In this series, guest columnists respond to one of three topics selected by ELGL co-founder Kent Wyatt. This week, Shannon Haynes, Assistant Town Manager, Town of Breckenridge Colorado, writes about the legalization of marijuana.
I served in law enforcement for over twenty two years. During that time, I worked undercover narcotics and arrested a fair amount of folks for possessing, selling, or using marijuana. You can imagine my surprise when I moved to Colorado and, within a few years, my new town decriminalized possession of less than one ounce of marijuana. The act wasn’t very impactful from a law enforcement perspective, but it sent a clear message about the Council’s intent and laid the ground work for what was to come.
What came was a slow (and successful) transition from decriminalizing possession, to legalizing medical marijuana, and finally to legalizing retail sale. That’s not to say, however, that the transition has been without challenges.
Legal marijuana activities are well regulated, both state-wide and locally. The retailers in Breckenridge have generally been keen on demonstrating their willingness and ability to be responsible business owners and good members of the community. In addition to effectively regulate this budding industry, the Town did a solid job of planning for the implementation of retail sale. Town staff created FAQs and worked with local organizations – tourism, restaurant association, and lodging association – to get the word out on the “do’s and don’ts” of marijuana possession and use.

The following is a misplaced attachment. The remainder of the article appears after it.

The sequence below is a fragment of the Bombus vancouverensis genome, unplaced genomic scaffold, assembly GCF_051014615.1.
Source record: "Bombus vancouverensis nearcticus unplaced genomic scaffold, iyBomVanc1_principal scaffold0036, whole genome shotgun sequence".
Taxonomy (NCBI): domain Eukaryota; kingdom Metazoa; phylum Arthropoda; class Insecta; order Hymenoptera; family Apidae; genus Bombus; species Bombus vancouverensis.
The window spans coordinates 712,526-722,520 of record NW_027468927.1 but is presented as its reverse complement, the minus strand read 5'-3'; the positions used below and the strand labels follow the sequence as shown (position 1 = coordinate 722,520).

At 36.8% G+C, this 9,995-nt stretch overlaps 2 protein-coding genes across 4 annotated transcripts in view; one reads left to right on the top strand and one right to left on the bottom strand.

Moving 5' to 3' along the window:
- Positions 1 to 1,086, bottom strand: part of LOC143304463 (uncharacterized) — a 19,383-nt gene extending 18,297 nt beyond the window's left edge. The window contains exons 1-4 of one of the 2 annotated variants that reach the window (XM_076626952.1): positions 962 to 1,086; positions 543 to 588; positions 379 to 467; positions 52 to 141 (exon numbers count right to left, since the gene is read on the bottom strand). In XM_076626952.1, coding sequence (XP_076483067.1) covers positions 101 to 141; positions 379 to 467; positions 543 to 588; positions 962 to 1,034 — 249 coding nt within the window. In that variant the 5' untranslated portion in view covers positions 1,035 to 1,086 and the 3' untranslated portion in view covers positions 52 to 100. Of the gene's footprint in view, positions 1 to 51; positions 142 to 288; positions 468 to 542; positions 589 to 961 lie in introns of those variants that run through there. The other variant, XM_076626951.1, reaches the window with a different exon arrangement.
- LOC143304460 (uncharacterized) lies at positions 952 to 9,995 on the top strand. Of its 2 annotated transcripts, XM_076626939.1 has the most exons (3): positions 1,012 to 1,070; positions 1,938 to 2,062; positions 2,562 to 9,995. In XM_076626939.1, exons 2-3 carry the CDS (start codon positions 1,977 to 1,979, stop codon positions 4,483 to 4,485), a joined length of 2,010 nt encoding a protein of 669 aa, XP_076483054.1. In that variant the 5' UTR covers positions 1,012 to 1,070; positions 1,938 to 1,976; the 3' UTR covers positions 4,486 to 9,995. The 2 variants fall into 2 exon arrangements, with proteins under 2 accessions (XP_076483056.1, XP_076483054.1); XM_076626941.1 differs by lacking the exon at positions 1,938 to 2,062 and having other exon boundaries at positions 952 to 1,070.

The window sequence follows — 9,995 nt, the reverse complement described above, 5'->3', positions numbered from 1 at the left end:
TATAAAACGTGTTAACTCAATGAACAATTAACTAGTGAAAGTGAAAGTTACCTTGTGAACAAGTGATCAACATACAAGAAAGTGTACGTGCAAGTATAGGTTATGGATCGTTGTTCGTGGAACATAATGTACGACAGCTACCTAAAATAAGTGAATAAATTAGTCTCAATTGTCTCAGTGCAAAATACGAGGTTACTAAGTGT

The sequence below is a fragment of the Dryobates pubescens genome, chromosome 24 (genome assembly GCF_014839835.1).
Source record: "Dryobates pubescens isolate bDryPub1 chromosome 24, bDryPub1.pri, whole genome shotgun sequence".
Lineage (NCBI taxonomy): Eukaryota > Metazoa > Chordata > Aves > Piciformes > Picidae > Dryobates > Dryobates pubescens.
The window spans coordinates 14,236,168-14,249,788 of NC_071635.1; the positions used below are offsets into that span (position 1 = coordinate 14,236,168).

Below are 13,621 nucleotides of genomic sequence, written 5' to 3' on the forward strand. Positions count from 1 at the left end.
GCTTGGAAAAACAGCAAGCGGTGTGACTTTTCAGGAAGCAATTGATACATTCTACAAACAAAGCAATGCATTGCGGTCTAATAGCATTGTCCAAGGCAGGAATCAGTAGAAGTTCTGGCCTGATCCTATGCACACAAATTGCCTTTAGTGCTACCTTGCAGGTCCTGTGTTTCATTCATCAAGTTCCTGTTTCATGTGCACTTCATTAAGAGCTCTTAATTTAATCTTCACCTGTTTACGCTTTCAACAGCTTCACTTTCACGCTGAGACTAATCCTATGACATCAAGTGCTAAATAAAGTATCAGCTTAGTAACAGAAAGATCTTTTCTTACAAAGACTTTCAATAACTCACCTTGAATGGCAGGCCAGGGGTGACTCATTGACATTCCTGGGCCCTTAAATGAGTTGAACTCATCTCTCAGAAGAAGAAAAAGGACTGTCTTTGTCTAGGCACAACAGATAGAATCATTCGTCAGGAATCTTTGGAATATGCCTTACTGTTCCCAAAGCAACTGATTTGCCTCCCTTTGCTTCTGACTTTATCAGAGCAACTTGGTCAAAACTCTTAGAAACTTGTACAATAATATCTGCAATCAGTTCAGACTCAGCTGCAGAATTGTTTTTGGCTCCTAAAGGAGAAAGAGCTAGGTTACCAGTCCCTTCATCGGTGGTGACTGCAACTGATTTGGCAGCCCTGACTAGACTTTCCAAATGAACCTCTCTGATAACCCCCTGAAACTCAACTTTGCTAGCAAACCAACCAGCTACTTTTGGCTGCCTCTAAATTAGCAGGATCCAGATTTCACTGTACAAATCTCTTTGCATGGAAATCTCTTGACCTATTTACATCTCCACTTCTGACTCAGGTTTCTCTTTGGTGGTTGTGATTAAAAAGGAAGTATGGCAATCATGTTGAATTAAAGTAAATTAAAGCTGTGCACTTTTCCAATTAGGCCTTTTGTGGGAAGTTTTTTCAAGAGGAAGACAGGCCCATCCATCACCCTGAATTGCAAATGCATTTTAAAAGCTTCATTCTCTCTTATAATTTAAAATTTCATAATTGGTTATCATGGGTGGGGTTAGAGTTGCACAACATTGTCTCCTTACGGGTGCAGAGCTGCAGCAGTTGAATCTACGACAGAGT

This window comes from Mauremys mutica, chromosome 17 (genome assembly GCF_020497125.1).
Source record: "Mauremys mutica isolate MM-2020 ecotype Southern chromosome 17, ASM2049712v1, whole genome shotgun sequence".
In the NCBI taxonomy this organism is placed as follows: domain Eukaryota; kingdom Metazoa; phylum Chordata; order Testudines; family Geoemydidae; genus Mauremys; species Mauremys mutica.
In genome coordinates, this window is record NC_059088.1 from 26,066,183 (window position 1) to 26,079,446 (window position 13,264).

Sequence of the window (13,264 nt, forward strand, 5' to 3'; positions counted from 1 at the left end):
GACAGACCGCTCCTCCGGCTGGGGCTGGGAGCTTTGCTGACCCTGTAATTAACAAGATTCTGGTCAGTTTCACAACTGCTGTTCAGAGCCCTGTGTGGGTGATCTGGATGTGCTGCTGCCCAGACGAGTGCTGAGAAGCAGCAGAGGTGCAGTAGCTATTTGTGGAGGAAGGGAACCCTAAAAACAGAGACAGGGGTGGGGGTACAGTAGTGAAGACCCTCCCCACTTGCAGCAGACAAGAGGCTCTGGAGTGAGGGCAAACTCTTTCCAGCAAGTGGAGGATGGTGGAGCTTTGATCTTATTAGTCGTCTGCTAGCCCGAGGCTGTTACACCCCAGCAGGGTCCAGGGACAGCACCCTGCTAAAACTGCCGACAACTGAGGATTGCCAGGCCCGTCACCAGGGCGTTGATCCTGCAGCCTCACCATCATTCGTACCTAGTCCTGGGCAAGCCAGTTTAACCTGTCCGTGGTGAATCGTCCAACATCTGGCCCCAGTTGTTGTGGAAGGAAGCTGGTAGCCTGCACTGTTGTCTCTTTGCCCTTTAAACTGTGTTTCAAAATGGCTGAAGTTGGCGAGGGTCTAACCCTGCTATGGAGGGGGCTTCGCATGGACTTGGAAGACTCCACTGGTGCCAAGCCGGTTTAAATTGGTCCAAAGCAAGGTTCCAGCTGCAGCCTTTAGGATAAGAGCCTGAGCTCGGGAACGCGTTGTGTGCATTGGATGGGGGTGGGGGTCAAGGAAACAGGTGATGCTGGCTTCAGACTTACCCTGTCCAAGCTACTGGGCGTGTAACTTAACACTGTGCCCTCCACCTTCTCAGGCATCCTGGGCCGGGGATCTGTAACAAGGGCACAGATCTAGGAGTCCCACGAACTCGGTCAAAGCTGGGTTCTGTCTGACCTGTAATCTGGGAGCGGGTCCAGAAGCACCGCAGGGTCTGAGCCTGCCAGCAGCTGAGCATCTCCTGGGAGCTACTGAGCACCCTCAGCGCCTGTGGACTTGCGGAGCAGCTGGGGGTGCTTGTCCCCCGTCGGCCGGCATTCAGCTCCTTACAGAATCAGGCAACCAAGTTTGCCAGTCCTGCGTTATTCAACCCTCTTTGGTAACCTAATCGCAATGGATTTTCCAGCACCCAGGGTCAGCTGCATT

Still, there were unanticipated challenges. First, there are our ever resourceful college students. Having a fake ID in college seems to be a rite of passage. But it comes as a surprise to many that using a fake ID to get into a bar with a big, brutish bouncer is far different from using that ID at a pot shop with mild mannered, friendly budtender. The bouncer fellow will take your ID and tell you to get lost. It’s a shame to lose it, but you can always get another! On the other hand, the budtender will take your ID and the security tape and provide them to police. A compliance officer, funded with marijuana tax dollars, will then check the ID and security picture against an easy to find social media profile. Every one of these kids has a social media presence. With a solid match the officer then sends a summons to the offending student’s home residence. This is often a shock to mom and dad who a) didn’t realize their child was in Breckenridge, b) is sure said star student would never have a fake ID, and c) is positive their kid would never buy marijuana! Breckenridge Police have issued around 100 tickets per year since 2014 when retail marijuana became legal.